The ubiquitous P-loop fold nucleoside triphosphatases (NTPases) are typically activated by an arginine or lysine ‘finger’. Some of the apparently ancestral NTPases are, instead, activated by potassium ions. To clarify the activation mechanism, we combined comparative structure analysis with molecular dynamics (MD) simulations of Mg-ATP and Mg-GTP complexes in water and in the presence of potassium, sodium, or ammonium ions. In all analyzed structures of diverse P-loop NTPases, the conserved P-loop motif keeps the triphosphate chain of bound NTPs (or their analogs) in an extended, catalytically prone conformation, similar to that imposed on NTPs in water by potassium or ammonium ions. MD simulations of potassium-dependent GTPase MnmE showed that linking of alpha- and gamma phosphates by the activating potassium ion led to the rotation of the gamma-phosphate group yielding an almost eclipsed, catalytically productive conformation of the triphosphate chain, which could represent the basic mechanism of hydrolysis by P-loop NTPases.
Efficient regulation of internal homeostasis and defending it against perturbations requires adaptive behavioral strategies. However, the computational principles mediating the interaction between homeostatic and associative learning processes remain undefined. Here we use a definition of primary rewards, as outcomes fulfilling physiological needs, to build a normative theory showing how learning motivated behaviors may be modulated by internal states. Within this framework, we mathematically prove that seeking rewards is equivalent to the fundamental objective of physiological stability, defining the notion of physiological rationality of behavior. We further suggest a formal basis for temporal discounting of rewards by showing that discounting motivates animals to follow the shortest path in the space of physiological variables toward the desired setpoint. We also explain how animals learn to act predictively to preclude prospective homeostatic challenges, and several other behavioral patterns. Finally, we suggest a computational role for interaction between hypothalamus and the brain reward system.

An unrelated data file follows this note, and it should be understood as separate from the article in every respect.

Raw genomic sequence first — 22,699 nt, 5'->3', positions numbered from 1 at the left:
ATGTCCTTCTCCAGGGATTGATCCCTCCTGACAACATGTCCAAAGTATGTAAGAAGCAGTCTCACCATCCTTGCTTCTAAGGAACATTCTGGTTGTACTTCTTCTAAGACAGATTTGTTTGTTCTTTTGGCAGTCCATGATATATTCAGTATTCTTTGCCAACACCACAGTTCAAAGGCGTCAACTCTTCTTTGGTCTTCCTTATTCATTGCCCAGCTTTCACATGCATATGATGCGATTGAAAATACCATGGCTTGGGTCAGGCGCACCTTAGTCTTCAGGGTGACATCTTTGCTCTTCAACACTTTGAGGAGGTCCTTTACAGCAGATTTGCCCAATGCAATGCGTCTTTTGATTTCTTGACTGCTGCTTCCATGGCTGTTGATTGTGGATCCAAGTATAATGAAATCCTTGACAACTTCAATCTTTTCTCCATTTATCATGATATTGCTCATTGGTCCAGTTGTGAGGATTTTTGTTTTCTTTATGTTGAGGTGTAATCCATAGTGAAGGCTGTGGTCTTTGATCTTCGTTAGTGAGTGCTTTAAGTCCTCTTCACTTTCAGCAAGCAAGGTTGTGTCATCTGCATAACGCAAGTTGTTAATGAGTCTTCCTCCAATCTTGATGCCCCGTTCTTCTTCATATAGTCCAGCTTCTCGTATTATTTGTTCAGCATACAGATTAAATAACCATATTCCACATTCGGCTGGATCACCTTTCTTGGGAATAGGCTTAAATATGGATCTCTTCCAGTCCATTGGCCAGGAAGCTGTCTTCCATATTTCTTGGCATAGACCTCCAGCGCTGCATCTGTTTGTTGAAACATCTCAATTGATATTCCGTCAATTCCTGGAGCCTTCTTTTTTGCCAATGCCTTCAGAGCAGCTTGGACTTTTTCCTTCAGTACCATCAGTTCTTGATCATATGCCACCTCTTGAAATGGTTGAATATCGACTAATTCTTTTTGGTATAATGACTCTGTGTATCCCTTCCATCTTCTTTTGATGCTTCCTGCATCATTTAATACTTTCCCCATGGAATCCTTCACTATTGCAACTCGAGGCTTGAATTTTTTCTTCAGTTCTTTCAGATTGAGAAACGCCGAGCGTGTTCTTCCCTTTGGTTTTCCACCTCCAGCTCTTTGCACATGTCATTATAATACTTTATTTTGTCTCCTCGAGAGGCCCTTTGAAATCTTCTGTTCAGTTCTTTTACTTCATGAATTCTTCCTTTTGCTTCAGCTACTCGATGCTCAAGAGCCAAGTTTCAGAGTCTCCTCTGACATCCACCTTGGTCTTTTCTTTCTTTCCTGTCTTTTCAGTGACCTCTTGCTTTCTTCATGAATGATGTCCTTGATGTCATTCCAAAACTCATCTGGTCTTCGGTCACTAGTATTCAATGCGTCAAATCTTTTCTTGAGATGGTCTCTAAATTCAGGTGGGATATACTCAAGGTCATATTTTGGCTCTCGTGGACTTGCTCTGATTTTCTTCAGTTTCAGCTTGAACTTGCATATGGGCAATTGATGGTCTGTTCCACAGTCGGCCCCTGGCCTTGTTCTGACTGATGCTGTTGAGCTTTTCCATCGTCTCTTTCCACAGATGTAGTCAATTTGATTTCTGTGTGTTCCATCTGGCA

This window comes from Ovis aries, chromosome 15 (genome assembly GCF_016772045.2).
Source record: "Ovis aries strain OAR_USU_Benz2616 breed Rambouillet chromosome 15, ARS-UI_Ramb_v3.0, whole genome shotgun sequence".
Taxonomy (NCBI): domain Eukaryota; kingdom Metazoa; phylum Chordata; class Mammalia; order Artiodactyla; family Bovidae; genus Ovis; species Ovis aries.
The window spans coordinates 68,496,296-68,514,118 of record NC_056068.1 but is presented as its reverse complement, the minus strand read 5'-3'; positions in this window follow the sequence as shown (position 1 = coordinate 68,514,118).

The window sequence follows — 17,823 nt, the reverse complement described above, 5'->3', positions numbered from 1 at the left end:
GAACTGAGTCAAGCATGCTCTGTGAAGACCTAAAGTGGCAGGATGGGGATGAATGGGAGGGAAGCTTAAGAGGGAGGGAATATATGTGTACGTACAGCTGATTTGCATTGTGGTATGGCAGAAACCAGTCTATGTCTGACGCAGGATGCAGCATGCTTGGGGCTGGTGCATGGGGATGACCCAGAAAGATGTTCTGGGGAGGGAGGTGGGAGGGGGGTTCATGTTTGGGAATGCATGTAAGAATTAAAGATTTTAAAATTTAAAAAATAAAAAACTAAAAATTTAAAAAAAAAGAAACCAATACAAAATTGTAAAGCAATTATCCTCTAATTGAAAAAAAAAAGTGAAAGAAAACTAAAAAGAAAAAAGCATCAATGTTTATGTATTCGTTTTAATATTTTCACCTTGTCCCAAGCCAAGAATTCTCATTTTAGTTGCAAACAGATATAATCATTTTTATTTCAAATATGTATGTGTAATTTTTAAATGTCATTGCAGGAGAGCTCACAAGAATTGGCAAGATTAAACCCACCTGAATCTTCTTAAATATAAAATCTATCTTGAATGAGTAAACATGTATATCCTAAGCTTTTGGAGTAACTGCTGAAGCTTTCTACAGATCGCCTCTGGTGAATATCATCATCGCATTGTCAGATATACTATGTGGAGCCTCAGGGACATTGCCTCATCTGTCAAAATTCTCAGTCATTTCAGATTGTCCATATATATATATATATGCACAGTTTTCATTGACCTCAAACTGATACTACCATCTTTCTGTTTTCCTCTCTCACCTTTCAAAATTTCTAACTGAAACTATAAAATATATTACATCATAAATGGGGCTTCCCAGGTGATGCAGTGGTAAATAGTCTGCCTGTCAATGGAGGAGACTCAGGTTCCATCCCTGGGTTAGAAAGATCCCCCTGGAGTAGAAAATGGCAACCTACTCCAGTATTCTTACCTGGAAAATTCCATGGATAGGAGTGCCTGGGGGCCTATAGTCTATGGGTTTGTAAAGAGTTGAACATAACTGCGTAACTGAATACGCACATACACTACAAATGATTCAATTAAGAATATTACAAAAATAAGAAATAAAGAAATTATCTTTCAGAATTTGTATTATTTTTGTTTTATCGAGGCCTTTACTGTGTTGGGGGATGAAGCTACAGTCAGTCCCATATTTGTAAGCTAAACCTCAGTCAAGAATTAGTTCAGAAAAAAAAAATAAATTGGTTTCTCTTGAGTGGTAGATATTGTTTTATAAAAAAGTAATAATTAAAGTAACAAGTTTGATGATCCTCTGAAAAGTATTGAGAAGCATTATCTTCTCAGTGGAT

Do people routinely pre-activate the meaning and even the phonological form of upcoming words? The most acclaimed evidence for phonological prediction comes from a 2005 Nature Neuroscience publication by DeLong, Urbach and Kutas, who observed a graded modulation of electrical brain potentials (N400) to nouns and preceding articles by the probability that people use a word to continue the sentence fragment (‘cloze’). In our direct replication study spanning 9 laboratories (N=334), pre-registered replication-analyses and exploratory Bayes factor analyses successfully replicated the noun-results but, crucially, not the article-results. Pre-registered single-trial analyses also yielded a statistically significant effect for the nouns but not the articles. Exploratory Bayesian single-trial analyses showed that the article-effect may be non-zero but is likely far smaller than originally reported and too small to observe without very large sample sizes. Our results do not support the view that readers routinely pre-activate the phonological form of predictable words.